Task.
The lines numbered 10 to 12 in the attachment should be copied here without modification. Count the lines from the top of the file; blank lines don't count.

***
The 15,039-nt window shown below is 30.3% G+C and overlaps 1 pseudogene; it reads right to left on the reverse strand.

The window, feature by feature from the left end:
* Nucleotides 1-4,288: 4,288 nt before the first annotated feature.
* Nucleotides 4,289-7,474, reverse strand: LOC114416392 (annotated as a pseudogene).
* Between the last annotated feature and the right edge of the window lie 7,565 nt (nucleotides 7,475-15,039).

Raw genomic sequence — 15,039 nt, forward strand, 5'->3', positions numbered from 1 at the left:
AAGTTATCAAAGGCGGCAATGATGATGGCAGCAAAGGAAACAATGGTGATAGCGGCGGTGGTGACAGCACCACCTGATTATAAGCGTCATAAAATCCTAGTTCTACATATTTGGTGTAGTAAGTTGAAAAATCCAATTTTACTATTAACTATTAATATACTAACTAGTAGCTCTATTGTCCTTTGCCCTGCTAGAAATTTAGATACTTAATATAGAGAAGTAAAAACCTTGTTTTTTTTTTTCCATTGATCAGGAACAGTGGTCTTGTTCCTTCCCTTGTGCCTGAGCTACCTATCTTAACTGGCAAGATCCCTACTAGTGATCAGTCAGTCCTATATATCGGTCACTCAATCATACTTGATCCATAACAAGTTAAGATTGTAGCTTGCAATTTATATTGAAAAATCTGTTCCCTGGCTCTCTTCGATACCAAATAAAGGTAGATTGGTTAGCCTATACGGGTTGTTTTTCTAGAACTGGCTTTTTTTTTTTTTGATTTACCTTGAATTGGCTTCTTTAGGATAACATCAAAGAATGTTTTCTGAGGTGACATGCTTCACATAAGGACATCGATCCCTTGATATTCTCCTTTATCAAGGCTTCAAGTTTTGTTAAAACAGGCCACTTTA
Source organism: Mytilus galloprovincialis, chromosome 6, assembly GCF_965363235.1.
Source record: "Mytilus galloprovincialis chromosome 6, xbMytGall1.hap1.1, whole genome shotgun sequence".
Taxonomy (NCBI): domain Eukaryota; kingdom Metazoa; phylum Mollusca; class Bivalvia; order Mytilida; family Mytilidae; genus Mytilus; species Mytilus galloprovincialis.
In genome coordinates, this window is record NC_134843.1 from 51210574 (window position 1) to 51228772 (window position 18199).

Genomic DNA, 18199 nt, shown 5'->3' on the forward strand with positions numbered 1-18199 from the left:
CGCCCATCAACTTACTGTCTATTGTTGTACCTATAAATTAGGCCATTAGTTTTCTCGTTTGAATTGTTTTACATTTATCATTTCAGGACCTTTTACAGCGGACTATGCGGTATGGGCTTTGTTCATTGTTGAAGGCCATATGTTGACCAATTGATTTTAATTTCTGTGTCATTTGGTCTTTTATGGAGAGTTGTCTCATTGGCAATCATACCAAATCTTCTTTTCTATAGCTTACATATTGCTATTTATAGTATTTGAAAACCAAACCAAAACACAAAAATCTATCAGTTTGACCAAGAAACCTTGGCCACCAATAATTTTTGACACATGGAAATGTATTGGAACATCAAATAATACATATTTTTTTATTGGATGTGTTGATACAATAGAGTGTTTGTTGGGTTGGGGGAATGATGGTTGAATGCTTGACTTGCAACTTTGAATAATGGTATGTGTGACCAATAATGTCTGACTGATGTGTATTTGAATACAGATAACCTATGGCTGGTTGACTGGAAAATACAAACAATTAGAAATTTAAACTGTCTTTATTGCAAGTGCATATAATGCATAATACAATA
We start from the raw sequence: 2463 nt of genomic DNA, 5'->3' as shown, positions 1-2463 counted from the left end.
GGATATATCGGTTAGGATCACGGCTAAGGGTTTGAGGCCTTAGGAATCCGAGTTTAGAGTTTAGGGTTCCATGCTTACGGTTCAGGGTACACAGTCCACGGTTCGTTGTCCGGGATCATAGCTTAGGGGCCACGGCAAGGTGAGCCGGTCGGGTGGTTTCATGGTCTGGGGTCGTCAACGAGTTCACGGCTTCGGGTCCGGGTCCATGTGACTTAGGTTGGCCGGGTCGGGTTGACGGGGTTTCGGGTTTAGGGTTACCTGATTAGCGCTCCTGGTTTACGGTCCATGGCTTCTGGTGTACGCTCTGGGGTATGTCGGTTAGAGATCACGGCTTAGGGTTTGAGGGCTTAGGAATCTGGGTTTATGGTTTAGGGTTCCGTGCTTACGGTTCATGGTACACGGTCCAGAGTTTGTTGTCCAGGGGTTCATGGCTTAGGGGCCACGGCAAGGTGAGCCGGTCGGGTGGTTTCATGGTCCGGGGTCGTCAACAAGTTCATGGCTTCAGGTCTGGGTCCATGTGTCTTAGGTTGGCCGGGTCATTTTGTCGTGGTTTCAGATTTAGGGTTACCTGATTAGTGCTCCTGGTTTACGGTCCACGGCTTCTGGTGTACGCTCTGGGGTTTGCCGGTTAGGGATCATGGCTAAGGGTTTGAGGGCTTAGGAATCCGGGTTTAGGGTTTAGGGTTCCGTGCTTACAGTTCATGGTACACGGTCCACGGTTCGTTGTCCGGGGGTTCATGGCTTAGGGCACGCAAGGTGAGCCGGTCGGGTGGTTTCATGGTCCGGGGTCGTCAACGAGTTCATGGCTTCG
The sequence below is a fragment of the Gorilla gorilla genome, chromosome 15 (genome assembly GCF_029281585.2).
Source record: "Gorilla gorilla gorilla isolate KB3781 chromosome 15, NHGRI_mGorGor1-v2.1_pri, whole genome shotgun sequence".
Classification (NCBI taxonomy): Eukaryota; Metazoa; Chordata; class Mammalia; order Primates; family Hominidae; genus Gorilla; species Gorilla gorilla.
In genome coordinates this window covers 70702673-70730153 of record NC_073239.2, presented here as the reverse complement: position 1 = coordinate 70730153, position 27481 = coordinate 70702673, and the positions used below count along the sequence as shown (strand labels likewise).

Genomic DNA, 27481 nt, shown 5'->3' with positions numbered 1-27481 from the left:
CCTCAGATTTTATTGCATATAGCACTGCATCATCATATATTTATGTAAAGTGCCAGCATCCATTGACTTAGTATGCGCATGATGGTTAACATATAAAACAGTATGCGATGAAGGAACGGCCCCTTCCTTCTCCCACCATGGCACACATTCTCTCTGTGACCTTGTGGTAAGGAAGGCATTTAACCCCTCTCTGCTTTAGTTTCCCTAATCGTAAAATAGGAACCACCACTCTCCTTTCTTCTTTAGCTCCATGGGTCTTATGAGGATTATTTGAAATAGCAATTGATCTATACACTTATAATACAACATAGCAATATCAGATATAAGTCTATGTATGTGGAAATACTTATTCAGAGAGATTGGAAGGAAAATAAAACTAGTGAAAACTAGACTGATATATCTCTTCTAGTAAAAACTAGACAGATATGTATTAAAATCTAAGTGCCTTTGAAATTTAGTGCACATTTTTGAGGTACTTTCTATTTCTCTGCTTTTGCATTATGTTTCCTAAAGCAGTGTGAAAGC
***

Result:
Taxonomy (NCBI): domain Eukaryota; kingdom Metazoa; phylum Mollusca; class Bivalvia; order Mytilida; family Mytilidae; genus Mytilus; species Mytilus galloprovincialis.
In genome coordinates, this window is record NC_134843.1 from 51210574 (window position 1) to 51228772 (window position 18199).

Genomic DNA, 18199 nt, shown 5'->3' on the forward strand with positions numbered 1-18199 from the left: